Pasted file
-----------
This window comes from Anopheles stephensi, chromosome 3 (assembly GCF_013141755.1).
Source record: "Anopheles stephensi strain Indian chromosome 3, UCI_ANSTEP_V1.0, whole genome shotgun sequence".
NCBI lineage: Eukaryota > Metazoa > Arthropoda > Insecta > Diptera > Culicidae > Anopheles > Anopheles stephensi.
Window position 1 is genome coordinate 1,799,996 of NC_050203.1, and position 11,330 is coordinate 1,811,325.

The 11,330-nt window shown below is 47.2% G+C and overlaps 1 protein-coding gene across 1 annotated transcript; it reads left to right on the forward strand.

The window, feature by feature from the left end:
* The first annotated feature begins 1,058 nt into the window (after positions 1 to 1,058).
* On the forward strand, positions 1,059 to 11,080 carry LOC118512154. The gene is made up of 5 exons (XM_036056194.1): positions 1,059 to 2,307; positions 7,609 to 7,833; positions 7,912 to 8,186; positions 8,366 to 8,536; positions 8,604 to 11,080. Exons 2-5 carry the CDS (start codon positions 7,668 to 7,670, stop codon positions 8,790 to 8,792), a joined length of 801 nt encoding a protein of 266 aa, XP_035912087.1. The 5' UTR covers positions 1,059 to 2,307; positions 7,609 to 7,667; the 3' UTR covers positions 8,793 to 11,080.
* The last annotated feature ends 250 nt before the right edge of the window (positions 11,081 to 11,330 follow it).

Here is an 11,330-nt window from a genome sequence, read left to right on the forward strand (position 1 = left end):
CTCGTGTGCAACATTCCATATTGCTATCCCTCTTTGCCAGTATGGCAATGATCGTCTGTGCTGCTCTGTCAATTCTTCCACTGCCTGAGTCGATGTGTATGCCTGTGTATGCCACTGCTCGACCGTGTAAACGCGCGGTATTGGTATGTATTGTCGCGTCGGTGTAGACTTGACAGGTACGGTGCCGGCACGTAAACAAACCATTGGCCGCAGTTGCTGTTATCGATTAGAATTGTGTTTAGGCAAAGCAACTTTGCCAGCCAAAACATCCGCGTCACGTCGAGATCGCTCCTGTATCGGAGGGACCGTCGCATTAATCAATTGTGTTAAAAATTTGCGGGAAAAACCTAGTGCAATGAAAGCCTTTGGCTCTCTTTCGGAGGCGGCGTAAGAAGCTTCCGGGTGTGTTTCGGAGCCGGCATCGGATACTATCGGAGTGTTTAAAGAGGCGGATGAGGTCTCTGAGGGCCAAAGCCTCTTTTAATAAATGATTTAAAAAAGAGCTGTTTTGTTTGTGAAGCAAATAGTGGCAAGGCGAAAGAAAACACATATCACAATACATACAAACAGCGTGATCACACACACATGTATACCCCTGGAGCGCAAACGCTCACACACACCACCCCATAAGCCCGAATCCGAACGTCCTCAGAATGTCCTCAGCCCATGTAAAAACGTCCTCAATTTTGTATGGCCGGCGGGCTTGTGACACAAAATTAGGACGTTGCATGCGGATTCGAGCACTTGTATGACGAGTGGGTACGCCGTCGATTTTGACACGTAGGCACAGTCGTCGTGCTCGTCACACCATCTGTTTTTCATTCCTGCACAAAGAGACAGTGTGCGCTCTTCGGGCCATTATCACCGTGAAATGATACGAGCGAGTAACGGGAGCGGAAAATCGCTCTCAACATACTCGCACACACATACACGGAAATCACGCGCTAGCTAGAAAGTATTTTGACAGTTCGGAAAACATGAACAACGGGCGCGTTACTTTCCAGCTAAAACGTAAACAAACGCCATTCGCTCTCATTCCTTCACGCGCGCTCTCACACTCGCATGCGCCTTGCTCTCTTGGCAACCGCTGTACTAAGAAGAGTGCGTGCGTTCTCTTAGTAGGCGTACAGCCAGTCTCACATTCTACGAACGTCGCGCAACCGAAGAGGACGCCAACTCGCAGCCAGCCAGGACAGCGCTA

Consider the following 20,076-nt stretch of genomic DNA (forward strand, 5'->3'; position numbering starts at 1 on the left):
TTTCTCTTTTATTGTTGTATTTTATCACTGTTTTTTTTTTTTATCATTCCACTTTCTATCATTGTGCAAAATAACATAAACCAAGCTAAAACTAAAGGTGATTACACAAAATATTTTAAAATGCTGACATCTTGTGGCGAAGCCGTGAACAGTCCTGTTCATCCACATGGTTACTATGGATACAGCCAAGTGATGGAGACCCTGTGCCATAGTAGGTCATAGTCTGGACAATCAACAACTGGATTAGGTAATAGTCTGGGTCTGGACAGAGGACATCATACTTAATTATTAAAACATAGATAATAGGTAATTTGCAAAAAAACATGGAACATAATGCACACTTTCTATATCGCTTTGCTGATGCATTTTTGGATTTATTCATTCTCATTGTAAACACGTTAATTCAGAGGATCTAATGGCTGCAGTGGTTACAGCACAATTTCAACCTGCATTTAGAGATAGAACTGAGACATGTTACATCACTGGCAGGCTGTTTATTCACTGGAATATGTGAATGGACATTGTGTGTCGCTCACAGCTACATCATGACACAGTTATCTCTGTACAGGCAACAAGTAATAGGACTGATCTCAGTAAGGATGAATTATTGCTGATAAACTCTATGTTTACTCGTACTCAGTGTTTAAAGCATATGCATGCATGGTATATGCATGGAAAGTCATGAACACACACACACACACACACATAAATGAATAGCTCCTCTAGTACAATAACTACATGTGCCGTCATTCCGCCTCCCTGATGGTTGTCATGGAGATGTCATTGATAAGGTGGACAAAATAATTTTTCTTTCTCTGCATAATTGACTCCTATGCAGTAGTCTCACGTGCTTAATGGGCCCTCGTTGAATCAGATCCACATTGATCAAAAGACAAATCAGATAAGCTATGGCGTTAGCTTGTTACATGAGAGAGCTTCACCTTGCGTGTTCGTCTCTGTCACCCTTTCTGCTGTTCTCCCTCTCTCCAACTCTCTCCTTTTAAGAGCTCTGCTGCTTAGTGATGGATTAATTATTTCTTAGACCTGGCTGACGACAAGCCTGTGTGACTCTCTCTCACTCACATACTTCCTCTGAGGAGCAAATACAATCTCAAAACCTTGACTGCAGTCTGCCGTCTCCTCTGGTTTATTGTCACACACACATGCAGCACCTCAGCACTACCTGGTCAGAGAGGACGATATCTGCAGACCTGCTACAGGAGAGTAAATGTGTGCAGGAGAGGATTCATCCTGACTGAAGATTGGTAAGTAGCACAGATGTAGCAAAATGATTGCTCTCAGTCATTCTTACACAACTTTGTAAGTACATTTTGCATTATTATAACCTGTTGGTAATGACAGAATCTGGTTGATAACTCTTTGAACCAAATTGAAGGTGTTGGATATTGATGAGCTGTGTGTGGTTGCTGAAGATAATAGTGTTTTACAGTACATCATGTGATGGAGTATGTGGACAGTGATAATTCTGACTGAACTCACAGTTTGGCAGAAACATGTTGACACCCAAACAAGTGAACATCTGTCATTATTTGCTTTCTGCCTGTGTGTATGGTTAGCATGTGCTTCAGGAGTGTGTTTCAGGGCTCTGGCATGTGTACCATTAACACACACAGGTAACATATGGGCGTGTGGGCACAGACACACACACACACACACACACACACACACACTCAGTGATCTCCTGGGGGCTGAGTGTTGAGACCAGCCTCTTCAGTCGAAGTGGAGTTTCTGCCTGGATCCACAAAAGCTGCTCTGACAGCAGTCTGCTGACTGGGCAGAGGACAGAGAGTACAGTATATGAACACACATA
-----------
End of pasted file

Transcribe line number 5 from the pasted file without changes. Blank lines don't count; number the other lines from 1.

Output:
The 11,330-nt window shown below is 47.2% G+C and overlaps 1 protein-coding gene across 1 annotated transcript; it reads left to right on the forward strand.